Officials say a lot of the smoke blanketing Ontario also is coming from wildfires in Quebec.

Huge fire in Nova Scotia 'being held'

Emergency officials say a record-breaking wildfire in southwestern Nova Scotia that has been burning for 11 days is no longer moving. 

The province’s Natural Resources Department says the fire, which grew to be the largest on record in the province, is “being held” and is not expected to move if cool and wet conditions persist. 

The fire, which started May 27 near Barrington Lake, destroyed about 60 homes and cottages and another 150 structures. About 6,700 people were forced to leave.

A construction industry leader says it could take years to rebuild.

Ottawa looking at national disaster agency

The federal government is studying options for creating a new national disaster response agency as Canada is experiencing its worst wildfire season in history.

A senior government source told The Canadian Press that discussions on a new approach are underway and include analyzing the merits of creating a Canadian version of the Federal Emergency Management Agency in the United States.

A new Canadian disaster response agency or team would not just be for fires, but for all disasters, including flooding and major storms.

Canada's disaster response plans currently involve different levels of government on a case-by-case basis. 

The Canadian Armed Forces has repeatedly been called on to deploy soldiers and equipment to help. The military has warned, however, that its help in a disaster should be a last-ditch response after all other options are exhausted.

Wildfire closes key Vancouver Island route

A small but aggressive wildfire on Vancouver Island is burning beside the only major highway linking Port Alberni, Tofino and Ucluelet to the rest of British Columbia.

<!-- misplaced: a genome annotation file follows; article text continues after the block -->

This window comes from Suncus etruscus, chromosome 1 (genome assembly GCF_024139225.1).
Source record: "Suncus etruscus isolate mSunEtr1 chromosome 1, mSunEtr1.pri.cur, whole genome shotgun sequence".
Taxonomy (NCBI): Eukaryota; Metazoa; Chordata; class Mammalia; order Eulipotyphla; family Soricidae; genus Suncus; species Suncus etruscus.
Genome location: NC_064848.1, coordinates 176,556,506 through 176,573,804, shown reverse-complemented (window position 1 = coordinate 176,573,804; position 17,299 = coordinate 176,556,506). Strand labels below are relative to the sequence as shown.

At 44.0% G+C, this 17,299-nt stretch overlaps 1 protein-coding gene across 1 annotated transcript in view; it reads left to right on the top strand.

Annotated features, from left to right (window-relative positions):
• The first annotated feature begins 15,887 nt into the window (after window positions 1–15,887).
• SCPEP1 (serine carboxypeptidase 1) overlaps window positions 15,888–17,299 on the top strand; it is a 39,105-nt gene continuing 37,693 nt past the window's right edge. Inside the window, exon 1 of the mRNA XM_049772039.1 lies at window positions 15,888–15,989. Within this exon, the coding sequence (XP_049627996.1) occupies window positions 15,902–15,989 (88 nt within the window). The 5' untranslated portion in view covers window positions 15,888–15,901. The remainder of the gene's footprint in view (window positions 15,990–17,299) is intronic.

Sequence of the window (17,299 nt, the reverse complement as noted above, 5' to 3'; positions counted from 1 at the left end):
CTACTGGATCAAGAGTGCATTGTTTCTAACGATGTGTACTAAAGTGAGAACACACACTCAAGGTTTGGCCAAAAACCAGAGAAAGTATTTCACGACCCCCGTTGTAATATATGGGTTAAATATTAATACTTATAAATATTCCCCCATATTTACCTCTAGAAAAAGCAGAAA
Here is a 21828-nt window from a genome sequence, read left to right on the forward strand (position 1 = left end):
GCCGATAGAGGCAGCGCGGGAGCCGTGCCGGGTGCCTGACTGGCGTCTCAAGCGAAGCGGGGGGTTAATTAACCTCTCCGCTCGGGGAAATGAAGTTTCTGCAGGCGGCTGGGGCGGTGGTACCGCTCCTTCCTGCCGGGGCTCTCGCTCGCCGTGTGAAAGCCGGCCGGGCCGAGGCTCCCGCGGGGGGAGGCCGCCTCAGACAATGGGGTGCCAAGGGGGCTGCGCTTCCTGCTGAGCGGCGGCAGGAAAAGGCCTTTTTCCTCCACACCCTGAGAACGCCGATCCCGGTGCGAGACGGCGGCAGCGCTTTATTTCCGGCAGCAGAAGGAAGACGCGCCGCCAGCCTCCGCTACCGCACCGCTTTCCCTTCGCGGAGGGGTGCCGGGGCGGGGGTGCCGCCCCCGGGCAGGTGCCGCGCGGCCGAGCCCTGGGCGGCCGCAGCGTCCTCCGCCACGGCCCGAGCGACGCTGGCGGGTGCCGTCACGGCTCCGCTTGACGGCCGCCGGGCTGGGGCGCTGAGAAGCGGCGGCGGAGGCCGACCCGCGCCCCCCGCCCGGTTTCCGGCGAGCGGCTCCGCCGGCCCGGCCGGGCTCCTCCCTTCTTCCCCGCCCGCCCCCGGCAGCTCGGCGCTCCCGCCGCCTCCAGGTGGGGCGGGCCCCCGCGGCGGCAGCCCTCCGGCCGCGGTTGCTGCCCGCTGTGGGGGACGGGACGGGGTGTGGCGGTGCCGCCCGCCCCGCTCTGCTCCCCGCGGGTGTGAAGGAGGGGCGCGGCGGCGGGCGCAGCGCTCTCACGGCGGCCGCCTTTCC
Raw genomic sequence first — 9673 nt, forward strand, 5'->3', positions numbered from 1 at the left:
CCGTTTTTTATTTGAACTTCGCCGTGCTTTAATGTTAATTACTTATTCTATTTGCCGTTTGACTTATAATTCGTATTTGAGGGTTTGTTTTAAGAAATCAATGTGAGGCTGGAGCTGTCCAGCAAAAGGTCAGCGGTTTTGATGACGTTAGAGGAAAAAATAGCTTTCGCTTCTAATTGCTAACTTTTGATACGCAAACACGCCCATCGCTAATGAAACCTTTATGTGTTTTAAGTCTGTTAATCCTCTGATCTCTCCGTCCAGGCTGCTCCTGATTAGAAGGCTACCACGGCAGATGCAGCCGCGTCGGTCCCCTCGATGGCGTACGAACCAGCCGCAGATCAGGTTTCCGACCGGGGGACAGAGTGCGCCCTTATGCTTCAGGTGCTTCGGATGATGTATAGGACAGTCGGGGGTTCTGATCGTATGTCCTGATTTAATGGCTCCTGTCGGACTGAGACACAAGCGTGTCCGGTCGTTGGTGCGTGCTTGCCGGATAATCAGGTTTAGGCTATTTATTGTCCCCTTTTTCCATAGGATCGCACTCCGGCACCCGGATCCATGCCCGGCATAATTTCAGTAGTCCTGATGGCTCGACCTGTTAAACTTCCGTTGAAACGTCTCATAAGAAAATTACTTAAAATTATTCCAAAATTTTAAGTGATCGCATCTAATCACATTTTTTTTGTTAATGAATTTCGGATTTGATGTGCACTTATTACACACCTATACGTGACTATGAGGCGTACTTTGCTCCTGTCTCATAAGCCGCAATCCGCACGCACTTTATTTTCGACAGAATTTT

The route is closed until further notice as the nearly one-square-kilometre blaze spreads not far from Cathedral Grove, home to some of Canada's oldest and tallest trees.

The B.C. Wildfire Service says heavy equipment, helicopters and crews are attacking what is believed to be a human-caused fire. 

Starting Thursday, campfires will be banned across most of B.C. as high temperatures and drought push the wildfire danger to high or extreme across Vancouver Island, the central Interior and the northeast.

The wildfire service is reporting more than 80 active fires in British Columbia.

Residents can return to N.W.T. First Nation

The K'at'lodeeche First Nation says residents can return to the reserve in the Northwest Territories more than three weeks after they were forced to leave due to a raging wildfire.

The fire is now classified as being under control, but the First Nation says it is still in a state of emergency.

There is no public access to the reserve. Power, water and sewer services have yet to resume.

The community was ordered to evacuate May 14 and the blaze damaged more than a dozen buildings, including the First Nation’s band office. 

This report by The Canadian Press was first published June 7, 2023.

The Canadian Press